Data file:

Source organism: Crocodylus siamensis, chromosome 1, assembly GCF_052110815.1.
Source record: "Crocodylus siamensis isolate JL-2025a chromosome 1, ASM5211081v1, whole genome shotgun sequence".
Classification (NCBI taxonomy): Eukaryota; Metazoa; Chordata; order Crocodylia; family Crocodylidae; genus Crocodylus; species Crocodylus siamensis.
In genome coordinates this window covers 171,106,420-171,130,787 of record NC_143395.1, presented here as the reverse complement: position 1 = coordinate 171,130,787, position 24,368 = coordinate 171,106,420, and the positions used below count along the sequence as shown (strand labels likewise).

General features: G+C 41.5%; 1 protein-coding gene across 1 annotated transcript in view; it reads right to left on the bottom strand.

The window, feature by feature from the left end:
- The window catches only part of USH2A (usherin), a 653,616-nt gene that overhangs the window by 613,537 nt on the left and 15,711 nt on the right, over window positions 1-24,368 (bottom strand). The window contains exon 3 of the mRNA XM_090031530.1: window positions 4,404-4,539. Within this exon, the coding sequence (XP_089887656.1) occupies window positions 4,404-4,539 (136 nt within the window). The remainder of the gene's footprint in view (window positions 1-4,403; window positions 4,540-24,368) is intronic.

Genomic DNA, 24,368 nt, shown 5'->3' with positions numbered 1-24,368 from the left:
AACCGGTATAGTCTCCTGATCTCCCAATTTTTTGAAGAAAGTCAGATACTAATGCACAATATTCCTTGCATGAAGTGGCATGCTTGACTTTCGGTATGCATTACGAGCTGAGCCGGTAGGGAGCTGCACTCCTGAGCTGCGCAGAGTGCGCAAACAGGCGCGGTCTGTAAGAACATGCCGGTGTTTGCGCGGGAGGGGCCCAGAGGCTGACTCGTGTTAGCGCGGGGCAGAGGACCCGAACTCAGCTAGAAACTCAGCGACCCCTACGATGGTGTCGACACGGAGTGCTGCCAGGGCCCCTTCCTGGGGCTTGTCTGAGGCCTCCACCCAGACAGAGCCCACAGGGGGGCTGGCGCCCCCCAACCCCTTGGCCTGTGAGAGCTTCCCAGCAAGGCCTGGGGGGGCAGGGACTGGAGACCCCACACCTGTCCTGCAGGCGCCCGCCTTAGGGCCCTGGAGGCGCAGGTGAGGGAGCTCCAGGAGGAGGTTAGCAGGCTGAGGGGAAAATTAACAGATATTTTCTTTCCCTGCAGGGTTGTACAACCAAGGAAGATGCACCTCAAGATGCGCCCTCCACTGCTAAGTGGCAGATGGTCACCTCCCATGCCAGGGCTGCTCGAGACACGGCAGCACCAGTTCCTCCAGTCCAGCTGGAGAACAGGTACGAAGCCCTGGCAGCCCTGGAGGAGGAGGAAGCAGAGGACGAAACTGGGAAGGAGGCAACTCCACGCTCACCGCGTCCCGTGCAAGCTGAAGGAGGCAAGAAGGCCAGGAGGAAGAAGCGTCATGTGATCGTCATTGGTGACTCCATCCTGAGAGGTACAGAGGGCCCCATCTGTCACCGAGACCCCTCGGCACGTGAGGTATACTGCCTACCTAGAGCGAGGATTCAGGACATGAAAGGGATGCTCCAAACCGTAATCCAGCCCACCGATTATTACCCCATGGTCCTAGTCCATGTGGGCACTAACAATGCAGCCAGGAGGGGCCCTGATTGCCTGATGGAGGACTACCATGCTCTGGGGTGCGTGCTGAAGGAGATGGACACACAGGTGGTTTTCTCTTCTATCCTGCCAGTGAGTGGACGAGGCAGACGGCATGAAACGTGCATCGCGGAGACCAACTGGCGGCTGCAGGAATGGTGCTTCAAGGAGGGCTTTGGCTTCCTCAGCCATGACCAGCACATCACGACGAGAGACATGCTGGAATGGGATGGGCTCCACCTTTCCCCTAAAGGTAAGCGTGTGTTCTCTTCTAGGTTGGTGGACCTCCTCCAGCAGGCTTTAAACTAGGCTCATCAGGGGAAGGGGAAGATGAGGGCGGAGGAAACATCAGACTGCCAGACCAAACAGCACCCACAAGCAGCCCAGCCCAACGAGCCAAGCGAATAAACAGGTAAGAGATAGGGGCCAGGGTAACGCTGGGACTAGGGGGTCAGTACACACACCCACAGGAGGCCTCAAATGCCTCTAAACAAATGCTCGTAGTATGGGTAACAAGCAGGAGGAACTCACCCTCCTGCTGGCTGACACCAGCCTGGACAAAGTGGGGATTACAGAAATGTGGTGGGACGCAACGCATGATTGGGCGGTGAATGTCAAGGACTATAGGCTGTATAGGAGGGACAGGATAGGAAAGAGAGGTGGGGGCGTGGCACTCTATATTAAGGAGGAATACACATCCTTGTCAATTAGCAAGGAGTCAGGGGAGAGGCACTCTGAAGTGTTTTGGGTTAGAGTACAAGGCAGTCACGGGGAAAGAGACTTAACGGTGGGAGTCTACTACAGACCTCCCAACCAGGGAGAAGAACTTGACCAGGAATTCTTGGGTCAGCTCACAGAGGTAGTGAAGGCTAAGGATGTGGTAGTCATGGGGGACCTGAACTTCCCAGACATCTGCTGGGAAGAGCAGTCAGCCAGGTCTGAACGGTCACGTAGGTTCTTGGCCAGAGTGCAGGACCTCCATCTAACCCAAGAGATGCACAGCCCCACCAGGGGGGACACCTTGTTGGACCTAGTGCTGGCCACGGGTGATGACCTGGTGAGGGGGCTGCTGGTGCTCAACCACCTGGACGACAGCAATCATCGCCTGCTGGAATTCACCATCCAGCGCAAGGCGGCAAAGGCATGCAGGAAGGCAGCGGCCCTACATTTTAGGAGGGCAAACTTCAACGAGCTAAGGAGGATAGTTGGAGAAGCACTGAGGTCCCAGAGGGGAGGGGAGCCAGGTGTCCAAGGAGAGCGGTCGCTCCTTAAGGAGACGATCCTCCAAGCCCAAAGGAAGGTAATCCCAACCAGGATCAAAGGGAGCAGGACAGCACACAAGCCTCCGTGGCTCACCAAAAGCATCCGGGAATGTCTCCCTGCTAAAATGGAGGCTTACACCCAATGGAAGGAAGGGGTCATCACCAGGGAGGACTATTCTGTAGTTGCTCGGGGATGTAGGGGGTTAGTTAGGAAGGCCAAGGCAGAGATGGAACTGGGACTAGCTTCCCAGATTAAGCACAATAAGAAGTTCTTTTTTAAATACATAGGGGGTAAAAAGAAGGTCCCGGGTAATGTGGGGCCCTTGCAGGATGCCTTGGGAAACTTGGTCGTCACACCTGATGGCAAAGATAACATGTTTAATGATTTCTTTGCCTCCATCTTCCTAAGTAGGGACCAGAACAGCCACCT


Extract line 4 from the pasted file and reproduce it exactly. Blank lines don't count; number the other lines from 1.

In genome coordinates this window covers 171,106,420-171,130,787 of record NC_143395.1, presented here as the reverse complement: position 1 = coordinate 171,130,787, position 24,368 = coordinate 171,106,420, and the positions used below count along the sequence as shown (strand labels likewise).